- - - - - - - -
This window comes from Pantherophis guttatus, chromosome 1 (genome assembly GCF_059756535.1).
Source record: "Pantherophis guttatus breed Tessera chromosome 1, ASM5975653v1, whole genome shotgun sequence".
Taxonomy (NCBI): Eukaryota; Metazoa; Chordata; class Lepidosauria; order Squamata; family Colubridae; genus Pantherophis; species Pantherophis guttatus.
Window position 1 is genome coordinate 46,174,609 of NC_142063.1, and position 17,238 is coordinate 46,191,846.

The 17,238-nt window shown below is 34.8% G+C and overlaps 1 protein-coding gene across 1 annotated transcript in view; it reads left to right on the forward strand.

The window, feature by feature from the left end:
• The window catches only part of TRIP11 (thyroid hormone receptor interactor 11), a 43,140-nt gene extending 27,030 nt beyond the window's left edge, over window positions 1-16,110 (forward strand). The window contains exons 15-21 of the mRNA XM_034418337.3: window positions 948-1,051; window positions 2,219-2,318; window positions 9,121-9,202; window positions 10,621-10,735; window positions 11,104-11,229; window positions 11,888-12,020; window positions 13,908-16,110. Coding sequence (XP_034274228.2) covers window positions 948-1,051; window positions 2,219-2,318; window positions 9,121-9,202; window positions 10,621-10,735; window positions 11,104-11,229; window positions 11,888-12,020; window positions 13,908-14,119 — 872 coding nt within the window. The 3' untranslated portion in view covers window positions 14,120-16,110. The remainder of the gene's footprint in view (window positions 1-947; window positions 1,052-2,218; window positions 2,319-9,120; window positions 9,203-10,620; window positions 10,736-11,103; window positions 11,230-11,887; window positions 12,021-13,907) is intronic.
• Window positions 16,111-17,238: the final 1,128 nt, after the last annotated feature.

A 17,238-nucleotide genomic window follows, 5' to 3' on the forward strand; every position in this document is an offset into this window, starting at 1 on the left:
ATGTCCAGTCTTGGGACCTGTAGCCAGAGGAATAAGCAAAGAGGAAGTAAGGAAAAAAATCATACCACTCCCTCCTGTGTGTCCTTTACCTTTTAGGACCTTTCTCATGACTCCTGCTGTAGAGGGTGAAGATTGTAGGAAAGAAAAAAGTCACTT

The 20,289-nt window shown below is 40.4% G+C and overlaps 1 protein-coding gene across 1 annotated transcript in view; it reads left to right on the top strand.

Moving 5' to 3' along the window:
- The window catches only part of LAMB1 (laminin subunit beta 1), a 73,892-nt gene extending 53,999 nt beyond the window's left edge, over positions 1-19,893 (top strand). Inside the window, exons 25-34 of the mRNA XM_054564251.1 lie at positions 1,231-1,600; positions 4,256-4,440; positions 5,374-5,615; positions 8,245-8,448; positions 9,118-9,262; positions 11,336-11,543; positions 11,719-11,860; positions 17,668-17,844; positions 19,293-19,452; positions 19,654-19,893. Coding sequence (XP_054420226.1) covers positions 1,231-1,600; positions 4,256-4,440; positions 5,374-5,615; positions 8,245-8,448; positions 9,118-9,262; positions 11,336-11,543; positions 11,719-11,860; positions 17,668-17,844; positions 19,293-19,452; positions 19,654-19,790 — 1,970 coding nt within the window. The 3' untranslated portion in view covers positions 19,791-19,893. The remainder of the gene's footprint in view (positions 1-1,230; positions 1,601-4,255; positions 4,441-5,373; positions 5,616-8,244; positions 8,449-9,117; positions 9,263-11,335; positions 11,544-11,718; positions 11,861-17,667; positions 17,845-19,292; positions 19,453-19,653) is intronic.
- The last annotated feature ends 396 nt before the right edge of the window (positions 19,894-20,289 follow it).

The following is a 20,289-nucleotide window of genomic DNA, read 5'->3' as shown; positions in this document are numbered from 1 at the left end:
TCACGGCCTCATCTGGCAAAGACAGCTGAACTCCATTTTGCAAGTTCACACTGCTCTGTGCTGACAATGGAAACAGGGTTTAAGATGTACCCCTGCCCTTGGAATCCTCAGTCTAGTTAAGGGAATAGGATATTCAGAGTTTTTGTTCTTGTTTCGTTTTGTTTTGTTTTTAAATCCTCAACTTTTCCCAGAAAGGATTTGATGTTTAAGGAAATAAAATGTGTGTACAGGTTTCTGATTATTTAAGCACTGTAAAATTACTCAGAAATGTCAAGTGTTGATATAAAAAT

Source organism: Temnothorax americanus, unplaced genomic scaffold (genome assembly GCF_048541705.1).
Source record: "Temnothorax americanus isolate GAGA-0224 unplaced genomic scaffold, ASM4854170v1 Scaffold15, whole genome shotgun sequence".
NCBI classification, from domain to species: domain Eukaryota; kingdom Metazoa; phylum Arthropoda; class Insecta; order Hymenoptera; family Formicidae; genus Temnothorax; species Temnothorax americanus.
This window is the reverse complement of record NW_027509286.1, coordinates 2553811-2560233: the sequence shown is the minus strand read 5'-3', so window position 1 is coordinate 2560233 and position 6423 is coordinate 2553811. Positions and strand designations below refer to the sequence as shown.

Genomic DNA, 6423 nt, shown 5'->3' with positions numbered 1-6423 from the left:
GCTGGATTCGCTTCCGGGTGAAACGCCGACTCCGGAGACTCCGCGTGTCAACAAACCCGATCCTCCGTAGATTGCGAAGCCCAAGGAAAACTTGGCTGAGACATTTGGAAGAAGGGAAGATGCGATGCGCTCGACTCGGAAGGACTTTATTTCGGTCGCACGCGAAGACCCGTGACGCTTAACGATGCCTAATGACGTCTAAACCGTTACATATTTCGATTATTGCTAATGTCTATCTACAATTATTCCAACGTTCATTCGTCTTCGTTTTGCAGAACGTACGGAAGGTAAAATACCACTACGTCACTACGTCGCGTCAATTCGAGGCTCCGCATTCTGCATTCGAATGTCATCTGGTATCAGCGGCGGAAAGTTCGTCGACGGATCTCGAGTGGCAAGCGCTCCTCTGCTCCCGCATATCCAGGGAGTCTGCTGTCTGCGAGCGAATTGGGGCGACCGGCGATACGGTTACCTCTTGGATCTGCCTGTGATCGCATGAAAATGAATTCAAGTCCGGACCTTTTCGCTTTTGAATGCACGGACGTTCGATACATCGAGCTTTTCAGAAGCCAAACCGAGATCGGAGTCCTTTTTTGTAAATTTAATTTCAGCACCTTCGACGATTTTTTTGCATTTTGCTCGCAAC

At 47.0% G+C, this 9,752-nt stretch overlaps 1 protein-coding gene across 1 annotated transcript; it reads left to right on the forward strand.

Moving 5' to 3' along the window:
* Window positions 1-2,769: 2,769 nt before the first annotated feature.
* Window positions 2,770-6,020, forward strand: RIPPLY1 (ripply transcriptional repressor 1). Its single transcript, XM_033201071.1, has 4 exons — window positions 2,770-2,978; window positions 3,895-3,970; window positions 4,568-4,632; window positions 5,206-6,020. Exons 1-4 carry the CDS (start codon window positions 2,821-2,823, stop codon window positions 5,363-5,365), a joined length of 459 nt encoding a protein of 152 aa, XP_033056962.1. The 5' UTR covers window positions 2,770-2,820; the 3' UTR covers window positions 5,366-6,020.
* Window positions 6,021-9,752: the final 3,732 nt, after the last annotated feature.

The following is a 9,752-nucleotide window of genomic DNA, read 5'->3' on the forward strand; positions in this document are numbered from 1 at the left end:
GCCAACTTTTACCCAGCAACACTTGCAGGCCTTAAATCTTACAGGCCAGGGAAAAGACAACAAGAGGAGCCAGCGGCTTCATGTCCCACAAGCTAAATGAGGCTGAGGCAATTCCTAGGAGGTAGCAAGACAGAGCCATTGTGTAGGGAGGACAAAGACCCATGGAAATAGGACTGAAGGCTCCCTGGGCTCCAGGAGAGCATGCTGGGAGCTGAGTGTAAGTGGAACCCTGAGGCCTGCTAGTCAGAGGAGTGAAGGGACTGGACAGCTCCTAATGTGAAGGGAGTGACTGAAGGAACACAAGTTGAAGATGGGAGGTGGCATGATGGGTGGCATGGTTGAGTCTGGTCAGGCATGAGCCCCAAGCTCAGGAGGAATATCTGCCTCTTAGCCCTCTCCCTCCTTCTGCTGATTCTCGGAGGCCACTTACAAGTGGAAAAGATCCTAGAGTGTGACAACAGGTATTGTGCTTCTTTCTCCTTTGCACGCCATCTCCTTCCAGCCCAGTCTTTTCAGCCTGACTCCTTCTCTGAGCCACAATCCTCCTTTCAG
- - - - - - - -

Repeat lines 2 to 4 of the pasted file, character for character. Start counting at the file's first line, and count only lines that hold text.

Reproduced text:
Source record: "Pantherophis guttatus breed Tessera chromosome 1, ASM5975653v1, whole genome shotgun sequence".
Taxonomy (NCBI): Eukaryota; Metazoa; Chordata; class Lepidosauria; order Squamata; family Colubridae; genus Pantherophis; species Pantherophis guttatus.
Window position 1 is genome coordinate 46,174,609 of NC_142063.1, and position 17,238 is coordinate 46,191,846.